The banksters are getting desperate. The IMF today took an unprecedented step to grab bank depositor money.
In a new plan to bailout the government of Cyprus, under the watchful eye of the IMF, depositors in Cypriot banks will be hit with a one-time tax on their savings, as part of a €10 billion ($12.96 billion) bailout.
In a deal, announced early Saturday, accounts with more than €100,000 will be taxed at 9.9%, those with less at 6.75%, raising an expected €5.8 billion for the near-bankrupt nation.
Cypriot Finance Minister Michalis Sarris said the Cypriot Parliament would adopt the taxes over the weekend and the money would be extracted from accounts before banks take up business Tuesday. Monday is a public holiday.
According to WSJ, the IMF was the strongest advocate for having the bailout burden fall partly on depositors.
This is an extremely bold move to prop up a government and the banksters that loan it money. It could cause bank runs in country's with shaky finances. It also signals very clearly the importance of keeping some money in a form that can not be easily grabbed by the establishment in panic. Think gold, silver, nickels and bitcoins.
WSJ is reporting:
Nervous depositors in Cyprus rushed to ATMs Saturday to drain their accounts following a bailout agreement with international creditors that includes a levy on all the country's bank accounts.
Lines formed at many ATMs as people scrambled to pull their money out after word that the €10 billion ($12.96 billion) rescue package Cyprus agreed with its euro-area partners and the International Monetary Fund included a one-off levy on deposits.[...]
Cypriot bank officials said that depositors can access all their money except the amount set by the levy.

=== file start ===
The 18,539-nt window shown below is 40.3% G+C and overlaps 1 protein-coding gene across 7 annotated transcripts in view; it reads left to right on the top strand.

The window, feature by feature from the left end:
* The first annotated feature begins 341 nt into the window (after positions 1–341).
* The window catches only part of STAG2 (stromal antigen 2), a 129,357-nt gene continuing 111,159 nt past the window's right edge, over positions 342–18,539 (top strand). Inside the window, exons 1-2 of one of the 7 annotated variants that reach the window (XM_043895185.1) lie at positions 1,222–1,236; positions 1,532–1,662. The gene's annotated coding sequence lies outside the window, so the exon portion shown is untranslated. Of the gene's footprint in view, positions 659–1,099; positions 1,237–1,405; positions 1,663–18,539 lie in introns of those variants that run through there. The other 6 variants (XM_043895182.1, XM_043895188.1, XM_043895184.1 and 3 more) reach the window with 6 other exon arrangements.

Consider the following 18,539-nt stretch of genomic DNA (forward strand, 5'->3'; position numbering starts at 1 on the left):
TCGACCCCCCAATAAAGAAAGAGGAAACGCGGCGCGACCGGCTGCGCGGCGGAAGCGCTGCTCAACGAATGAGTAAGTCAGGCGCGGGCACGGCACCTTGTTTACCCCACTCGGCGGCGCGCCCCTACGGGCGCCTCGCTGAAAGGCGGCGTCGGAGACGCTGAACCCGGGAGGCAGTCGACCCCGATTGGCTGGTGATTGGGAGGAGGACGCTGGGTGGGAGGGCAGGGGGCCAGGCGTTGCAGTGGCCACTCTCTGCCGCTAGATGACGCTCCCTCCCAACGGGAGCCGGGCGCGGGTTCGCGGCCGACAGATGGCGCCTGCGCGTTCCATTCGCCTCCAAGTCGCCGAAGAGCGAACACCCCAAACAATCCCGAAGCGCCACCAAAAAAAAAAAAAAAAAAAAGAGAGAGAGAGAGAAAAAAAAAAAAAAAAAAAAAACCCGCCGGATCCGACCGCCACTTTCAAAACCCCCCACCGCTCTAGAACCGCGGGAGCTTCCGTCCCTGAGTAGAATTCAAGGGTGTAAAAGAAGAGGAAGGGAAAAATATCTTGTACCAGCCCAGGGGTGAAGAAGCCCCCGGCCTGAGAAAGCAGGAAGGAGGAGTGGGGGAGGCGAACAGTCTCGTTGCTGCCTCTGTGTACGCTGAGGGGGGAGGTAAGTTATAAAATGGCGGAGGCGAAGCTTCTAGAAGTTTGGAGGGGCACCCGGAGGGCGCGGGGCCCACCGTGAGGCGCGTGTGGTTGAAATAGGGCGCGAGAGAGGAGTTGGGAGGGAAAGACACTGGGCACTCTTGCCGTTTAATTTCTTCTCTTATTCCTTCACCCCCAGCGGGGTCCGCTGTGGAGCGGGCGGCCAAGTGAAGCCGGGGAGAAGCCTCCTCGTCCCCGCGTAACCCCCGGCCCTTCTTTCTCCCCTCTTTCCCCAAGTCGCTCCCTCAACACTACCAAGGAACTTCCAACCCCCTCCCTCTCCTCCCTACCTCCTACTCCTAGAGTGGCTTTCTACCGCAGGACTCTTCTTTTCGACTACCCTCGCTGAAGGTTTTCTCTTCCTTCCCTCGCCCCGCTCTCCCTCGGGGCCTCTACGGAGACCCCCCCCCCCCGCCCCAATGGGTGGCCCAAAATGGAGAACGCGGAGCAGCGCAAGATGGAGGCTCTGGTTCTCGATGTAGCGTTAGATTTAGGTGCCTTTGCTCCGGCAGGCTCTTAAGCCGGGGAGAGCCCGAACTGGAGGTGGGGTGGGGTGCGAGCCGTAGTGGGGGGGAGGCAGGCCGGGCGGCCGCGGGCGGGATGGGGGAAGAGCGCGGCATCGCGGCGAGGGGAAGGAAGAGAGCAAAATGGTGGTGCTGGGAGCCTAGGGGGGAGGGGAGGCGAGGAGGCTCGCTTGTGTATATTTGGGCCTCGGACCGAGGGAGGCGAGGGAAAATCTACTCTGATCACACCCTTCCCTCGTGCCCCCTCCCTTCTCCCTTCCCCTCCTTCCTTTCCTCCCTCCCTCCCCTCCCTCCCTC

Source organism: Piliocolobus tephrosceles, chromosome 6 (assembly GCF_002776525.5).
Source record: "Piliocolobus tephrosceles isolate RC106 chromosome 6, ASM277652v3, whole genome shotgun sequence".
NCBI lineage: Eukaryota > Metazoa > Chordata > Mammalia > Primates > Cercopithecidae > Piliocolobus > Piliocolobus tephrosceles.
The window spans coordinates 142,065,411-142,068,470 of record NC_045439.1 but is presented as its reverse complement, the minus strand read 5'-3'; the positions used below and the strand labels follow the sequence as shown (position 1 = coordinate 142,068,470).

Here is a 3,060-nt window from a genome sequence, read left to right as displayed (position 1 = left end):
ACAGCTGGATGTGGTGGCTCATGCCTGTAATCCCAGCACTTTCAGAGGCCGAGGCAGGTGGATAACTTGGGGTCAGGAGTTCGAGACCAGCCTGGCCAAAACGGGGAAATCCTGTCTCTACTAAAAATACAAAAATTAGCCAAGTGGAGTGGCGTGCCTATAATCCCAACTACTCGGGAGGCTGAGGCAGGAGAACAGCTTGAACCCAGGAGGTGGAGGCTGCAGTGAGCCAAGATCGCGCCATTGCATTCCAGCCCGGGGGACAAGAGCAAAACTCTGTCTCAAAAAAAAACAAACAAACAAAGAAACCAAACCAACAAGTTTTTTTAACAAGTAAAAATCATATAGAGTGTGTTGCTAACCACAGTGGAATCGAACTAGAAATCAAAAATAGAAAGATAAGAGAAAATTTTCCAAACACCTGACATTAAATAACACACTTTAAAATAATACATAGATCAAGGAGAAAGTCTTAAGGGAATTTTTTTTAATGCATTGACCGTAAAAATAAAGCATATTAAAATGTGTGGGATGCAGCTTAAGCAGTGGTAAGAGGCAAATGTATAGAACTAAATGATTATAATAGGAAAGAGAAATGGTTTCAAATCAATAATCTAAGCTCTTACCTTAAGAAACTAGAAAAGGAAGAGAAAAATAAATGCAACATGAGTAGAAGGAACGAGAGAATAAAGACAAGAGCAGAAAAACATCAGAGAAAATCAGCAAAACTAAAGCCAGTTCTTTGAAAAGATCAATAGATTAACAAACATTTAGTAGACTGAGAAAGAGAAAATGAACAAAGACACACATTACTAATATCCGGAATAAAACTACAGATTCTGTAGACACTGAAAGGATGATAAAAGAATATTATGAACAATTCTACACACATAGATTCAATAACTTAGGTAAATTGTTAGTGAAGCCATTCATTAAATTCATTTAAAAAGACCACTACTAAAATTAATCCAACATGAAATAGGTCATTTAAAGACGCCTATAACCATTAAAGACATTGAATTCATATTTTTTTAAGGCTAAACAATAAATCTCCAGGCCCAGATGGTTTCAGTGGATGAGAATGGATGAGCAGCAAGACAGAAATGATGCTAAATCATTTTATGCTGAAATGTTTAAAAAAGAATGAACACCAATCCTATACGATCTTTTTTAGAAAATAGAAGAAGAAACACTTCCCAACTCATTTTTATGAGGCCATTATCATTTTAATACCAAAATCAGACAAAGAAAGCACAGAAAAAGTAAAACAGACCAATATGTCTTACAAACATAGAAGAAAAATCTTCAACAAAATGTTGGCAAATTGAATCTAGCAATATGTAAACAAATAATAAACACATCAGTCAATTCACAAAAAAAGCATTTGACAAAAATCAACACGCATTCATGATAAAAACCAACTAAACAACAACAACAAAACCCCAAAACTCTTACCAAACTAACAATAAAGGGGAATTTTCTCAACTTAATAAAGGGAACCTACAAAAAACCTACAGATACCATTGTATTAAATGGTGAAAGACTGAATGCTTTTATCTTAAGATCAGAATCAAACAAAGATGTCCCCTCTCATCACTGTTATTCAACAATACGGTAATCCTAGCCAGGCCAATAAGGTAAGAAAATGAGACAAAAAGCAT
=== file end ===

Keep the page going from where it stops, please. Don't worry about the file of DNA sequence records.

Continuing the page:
But that hardly assuaged people who continued to withdraw cash from ATMs until the machines ran out, unsure what or how much would be taxed. Officials said that withdrawing funds on Saturday wouldn't reduce anyone's levy.
The country's cooperative banks also shut their doors after depositors scurried in hopes of protecting their savings. Unlike commercial banks which remain closed on weekends, cooperative banks customarily open for business on Saturday.
The cooperative banks, which represent about a fifth of the island's banking sector, remained open only for a short time. However, people continued to have access to their funds through ATMs.
Picture of Cyprus ATM, which reads: "We apologize, we are facing difficulties"
|Pic via Yiannis Mouzakis|
Line outside another Cyprus ATM
|Pic via Yiannis Mouzakis|
#Cyprus, various reports that ATMs are drying up
— Yiannis Mouzakis (@YiannisMouzakis) March 16, 2013
UPDATE 5 (via Travis Holte)
The Belfast News reports:
News of the levy came as a shock to most people following strict assurances from Cyprus' President Nicos Anastasiades that he would not accept a deal which required depositors to share in the losses. Government spokesman Christos Stylianides said Cypriot officials had resisted intense pressure to accept a deposit levy of a whopping 40%.